holding power economically, politically and/or religiously. As a result, women began to
lose their status on all levels. Their matrilineal access to resources was obliterated, being
replaced by male-centered organizations. Although women did put up resistance, and
used whatever means were at their disposal, over time the Inca men would come to internalize the male-centered ideologies of their conquerors, which led to a pervasive
atmosphere of male-superiority (Powers, 2000).
On the continents of North and South America, the constant stream of incoming colonizers would also significantly alter the gender roles of the indigenous populations. Christian missionaries, like those in South America, preached of strict gender roles and the
subjugation of women. Within this atmosphere of sexual suppression there was no place
for the Two-Spirits, who through western eyes were nothing more than sinful sodomites
(Williams, 1986).  Two-spirited people were viewed as an abomination, which was just the kind of justification the colonizers used when ordering the torture and killing of two-spirited people.  In fact, all expressions of gender variance were oppressively
Just as with the invasion of South America, the patriarchal ideologies of North
American colonizers persistently eroded the status of Native American women. Male
dominance was preached and even forced upon the indigenous peoples through
government-funded re-education programs. This pressured assimilation eventually
resulted in Native American rejection of cross-gender roles (i.e. a third gender/two-spirited), and the adoption of the male-centered ideologies of the colonists. Over time, as western colonization spread, the traditional gender-allocated system of reciprocal labor would be replaced by a market in which the demand for male-labor dominated. So not only was the spiritual role of women depreciated through the emphasis of a supreme male God, but women’s means of contributing equally to their people’s livelihood was also stripped away (Bonvillain, 1989; Williams, 1986).
Now that you know a little about the history of Native American two-spirited people, let’s examine the definition of transgender.  The word “transgender” means different things depending on whom you ask.  At its most basic level, “transgender” is a word that applies to anyone who doesn’t fit within society’s standards of how a man or a woman is expected to look or act.  The term “transgender” may be used to describe an individual assigned the sex of female at birth, but later in life realizes that label doesn’t exactly reflect who they feel they are inside.  Such an individual may now live their life as a man, or they may feel that their gender identity cannot be accurately summed up by either of the two strictly defined gender options available (male or female).  They may feel like they’re in between those two options (both male and female), or that they’re outside of the dichotomous two-gender system.  In other words, they may neither feel male nor female, but something completely different.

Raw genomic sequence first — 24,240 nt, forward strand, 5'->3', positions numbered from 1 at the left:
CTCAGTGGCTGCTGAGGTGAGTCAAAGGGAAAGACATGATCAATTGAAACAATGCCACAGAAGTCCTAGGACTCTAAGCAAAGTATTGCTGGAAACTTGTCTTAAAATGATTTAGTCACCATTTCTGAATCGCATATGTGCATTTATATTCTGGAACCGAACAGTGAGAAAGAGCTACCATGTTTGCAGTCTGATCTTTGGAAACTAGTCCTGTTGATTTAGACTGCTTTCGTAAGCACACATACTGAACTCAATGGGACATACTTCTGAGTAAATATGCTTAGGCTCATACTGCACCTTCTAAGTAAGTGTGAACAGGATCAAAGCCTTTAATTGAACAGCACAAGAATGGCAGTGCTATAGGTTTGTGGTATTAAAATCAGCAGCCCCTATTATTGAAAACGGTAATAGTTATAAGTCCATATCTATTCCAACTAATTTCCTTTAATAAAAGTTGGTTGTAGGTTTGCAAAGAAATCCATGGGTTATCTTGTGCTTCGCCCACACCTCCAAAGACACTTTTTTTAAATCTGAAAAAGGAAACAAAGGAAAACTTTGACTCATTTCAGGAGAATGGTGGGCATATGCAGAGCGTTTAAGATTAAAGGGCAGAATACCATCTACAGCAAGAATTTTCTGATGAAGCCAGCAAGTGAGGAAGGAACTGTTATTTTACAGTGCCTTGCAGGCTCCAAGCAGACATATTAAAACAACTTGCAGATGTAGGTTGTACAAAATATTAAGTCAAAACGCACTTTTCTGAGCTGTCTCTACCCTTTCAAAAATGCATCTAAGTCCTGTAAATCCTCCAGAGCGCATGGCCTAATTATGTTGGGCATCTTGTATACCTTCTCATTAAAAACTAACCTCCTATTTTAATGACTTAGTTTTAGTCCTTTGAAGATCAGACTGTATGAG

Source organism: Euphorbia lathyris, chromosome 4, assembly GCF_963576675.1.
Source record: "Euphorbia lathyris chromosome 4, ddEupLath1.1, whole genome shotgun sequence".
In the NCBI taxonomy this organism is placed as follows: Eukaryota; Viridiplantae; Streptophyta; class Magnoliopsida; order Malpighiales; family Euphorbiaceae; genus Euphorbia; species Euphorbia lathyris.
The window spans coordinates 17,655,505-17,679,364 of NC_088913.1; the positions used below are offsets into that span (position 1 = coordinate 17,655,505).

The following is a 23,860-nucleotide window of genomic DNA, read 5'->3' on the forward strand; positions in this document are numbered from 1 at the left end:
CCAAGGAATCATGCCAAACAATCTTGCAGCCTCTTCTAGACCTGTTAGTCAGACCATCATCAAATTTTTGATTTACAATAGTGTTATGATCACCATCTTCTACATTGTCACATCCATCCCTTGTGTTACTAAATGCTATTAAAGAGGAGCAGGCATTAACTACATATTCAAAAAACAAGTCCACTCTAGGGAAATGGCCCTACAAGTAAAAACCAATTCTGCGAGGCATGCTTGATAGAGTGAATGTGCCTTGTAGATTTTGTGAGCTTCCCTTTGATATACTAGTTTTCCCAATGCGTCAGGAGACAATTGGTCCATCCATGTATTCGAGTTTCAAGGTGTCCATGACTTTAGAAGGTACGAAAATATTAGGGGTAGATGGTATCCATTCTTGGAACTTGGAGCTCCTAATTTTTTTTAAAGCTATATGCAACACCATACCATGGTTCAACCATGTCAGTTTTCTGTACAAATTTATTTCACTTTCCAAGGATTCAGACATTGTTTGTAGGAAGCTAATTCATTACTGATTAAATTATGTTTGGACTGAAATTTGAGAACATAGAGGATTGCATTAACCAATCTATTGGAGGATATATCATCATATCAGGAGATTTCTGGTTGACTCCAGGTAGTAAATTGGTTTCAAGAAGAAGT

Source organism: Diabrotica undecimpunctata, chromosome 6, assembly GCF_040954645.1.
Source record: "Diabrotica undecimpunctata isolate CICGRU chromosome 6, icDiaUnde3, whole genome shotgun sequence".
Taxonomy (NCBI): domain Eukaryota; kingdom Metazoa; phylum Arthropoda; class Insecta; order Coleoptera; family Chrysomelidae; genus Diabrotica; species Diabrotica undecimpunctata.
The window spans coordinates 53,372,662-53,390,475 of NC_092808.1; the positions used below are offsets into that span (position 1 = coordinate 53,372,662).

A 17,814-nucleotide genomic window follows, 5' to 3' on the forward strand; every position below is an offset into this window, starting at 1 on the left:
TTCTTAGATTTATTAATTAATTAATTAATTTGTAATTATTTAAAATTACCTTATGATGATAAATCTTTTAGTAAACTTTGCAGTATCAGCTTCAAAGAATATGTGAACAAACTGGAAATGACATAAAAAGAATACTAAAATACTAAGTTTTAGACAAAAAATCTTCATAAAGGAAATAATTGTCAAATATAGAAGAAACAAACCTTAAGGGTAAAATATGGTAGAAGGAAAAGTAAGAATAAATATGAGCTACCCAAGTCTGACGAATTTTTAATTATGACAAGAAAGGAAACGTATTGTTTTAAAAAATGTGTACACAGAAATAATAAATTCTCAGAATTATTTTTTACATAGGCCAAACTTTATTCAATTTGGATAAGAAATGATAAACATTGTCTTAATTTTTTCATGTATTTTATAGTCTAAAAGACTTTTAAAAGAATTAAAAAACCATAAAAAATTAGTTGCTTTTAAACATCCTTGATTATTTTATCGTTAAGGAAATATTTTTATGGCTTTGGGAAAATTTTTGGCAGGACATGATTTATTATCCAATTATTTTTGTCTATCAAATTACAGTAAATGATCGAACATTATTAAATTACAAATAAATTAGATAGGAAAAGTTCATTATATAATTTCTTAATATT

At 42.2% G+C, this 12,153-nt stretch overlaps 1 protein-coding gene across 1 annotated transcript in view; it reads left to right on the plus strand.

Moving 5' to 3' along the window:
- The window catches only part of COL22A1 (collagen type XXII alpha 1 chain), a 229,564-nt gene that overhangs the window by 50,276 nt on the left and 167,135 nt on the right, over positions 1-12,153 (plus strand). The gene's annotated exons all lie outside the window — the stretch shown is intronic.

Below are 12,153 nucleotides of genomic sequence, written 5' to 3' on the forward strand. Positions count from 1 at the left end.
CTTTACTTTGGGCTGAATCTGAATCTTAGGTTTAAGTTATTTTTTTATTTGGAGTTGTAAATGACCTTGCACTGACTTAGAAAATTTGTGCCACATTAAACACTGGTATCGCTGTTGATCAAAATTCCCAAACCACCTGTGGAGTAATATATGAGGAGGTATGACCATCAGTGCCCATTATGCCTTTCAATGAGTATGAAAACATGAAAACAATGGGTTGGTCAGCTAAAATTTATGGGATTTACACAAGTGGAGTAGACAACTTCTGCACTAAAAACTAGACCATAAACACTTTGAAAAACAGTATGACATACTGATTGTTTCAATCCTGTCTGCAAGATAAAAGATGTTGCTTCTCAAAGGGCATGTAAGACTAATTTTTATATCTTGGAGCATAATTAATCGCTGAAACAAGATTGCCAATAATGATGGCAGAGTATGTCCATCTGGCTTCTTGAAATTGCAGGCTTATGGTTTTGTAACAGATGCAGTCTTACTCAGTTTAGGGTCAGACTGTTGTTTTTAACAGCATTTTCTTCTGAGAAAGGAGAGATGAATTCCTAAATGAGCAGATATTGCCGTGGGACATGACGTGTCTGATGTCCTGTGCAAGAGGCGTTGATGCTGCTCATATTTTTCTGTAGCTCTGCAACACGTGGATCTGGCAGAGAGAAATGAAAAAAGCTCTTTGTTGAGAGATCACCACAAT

So, back to the question. Is being transgender and being two-spirited the same thing?  I’d have to say yes, being two-spirited is one form of being transgender.  Transgender people have been with us from the beginning, and will be until the end, regardless of the mechanisms of social oppression aimed at enforcing the dichotomized, heterosexist, homophobic and sexist gender ideologies pushed upon us through educational, political, and religious institutions. Now you know:)
Bonvillain, N. (1989). Gender relations in native North America. American Indian
     Culture and Research Journal, 13:2, 1-28.
Picchi, D. (2003). Unlikely Amazons: Brazilian indigenous gender constructs in a
     modern context. History and Anthropology, 14:1, 23-39.  
Powers, K. V. (2000). Andeans and Spaniards in the contact zone. American Indian
     Quarterly, 24, 511-536.
Roscoe, W. [Editor] (1988).  Living the spirit: A gay American Indian anthology. St.   
     Martin: St. Martin’s Press.
Tannahill, R. (1982) Sex in history. Briarcliff Manor, New York: Stein and Day
Williams, W. (1986). The spirit and the flesh: Sexual diversity in American Indian
     culture. Boston: Beacon Press.